The guilt she carries flooded over her when basketball season began and she was running sprints down the court while Katie could not.
“I feel guilty about it a lot,” she said.
Katie and Chloe are still friends, although Chloe does not visit Katie’s house anymore; it is too painful for Katie’s family to see her.
“That’s kind of hard, but I’m fine with her,” Katie said. “She didn’t mean to crash that night. It wasn’t her choice. Everything happens for a reason.”
Some days, her mission is enough to keep her going. But other days, it brings anger back to the surface.
“I just get mad at God sometimes. I get mad and then I realize I’m here for other reasons; I’m living for other kids,” she said. “It’s hard.
“I just want to be normal sometimes.”
She always envisioned herself rolling up to her first day of senior year in a new car. Instead, Katie’s mother dropped her off at Venice High in their wheelchair-lift equipped minivan, which was donated after the crash.
Katie had returned to school for part of her junior year, but went only part time because of rigorous Physical Therapy and intense fatigue.
Her senior year, though, would be different.
School is often the day’s highlight, an escape. There, she is just Katie Mathews.
No one stares or treats her differently.
Well, almost no one.
Since her return, people who did not like her before the wreck are now sweet as sugar, as if trying to atone for some unspoken teenage sin.
Knowing that people view her differently, mainly because of the wheelchair, makes her self-conscious. When homecoming approached, Katie had doubts about attending.
Her outlook changed when Katie learned she was part of the Homecoming Court.
“Then I got queen, so I had to go,” Katie said with a laugh. “The school kind of suckered me into it.”
The students “crossed these barriers,” Miller said. “It was the best, most selfless act.”
Although it was hard, Miller rented a limo for Katie and her friends. “I have issues as a mom,” she said. “It’s hard to have other people drive her.”
Katie, decked out in her new blue dress, traded her motorized chair for a manual one. Her date, homecoming king Mike Atamanchuk, lifted her into the limo.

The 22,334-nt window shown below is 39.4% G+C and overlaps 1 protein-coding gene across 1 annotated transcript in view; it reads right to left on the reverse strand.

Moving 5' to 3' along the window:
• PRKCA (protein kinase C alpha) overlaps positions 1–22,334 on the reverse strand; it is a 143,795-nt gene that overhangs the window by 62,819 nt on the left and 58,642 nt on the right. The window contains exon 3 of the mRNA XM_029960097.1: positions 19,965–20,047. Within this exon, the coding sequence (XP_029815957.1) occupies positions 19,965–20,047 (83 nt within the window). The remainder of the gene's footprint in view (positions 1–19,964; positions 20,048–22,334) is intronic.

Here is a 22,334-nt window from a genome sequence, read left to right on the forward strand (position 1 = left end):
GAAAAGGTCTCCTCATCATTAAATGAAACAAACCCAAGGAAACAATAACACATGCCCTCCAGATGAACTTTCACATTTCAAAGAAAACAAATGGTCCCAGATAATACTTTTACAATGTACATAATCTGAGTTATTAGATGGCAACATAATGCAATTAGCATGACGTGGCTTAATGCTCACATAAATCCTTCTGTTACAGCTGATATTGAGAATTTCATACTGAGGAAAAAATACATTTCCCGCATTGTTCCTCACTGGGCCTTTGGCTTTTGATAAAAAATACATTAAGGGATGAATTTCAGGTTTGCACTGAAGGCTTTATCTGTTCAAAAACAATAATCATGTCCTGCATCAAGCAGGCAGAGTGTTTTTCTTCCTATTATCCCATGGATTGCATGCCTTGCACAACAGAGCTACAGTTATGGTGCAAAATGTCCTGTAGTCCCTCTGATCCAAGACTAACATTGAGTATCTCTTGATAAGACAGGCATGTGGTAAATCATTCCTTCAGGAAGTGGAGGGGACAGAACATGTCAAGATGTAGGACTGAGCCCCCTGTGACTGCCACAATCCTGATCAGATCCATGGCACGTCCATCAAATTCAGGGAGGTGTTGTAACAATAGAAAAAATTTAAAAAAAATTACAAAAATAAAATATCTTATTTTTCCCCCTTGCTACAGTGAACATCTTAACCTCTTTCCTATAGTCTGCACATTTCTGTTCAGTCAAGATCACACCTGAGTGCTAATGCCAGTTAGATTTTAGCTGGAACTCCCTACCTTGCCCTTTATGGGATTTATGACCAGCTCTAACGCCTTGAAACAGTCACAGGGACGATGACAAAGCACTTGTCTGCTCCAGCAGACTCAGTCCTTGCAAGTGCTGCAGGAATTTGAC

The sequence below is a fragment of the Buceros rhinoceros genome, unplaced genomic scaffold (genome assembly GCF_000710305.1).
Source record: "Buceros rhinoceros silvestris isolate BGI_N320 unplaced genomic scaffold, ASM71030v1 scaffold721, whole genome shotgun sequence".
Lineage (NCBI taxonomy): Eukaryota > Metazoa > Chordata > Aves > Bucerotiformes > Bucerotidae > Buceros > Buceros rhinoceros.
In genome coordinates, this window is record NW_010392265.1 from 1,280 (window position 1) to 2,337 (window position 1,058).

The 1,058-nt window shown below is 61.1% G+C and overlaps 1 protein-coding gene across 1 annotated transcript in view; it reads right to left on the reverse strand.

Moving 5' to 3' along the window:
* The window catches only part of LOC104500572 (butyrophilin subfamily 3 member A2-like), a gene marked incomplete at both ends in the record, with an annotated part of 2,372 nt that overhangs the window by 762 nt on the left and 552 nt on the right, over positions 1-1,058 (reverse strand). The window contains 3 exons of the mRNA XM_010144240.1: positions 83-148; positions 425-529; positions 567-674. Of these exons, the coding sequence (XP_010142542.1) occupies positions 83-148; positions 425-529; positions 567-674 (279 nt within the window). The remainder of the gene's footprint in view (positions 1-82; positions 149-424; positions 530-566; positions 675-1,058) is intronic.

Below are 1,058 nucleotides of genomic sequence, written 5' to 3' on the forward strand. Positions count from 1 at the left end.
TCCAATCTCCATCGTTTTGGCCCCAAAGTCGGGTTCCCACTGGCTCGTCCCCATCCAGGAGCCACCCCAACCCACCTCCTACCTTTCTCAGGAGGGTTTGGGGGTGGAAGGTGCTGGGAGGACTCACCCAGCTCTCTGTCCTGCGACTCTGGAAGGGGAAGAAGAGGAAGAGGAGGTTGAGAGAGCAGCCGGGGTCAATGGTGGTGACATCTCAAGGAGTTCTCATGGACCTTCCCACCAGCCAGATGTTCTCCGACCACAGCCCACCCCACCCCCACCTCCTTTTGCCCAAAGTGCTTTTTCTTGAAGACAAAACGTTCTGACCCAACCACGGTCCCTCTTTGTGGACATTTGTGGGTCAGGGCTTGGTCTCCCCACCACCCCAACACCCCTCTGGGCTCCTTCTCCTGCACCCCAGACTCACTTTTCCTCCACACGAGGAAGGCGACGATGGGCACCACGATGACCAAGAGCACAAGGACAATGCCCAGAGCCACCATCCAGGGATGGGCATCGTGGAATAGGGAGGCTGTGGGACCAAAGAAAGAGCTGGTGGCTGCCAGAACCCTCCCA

At the dance, friends took turns whirling and spinning “Queen Katie” around.
“I’m having the time of my life,” she said at the dance.
Katie’s life is a constant battle between body and mind.
Some days, negative emotions get the best of her, while on others, small triumphs keep a smile on her face.
On the good days, she looks forward to basketball and her role as an assistant coach for the Venice girls’ varsity team.
She talks about becoming independent, driving again, going to college and someday becoming a psychologist who counsels patients with spinal cord injuries.
Despite her optimism and immense support from her family, which includes her mother and stepfather in Venice and her father and brother in California, Katie has bad days when the gravity of her limitations is too much.
Her mother struggles, too.
“Your emotions hold on,” Miller said. “I still carry a lot of anger.”
Tucking Katie into bed recently, Miller had one of those moments.
“She’s my daughter. She’s nearly 18 and she should be able to do these things.”
Katie interrupted and told her to stop.
“I’m sorry. You’re doing good,” Miller said. “I’m sorry.”
With tears in their eyes, they switched gears.
Miller, now smiling, recalled a recent evening when Katie said, “I think my toes are cold.”
Miller looked at her daughter’s swollen feet and felt her toes. Indeed, they were sticking out from under a blanket and were downright frigid.
Hearing the story, Katie smiled broadly.
It was the first time she had felt any sensation in her toes since the wreck.
“The little things are awesome,” she said.
By HEATHER ALLEN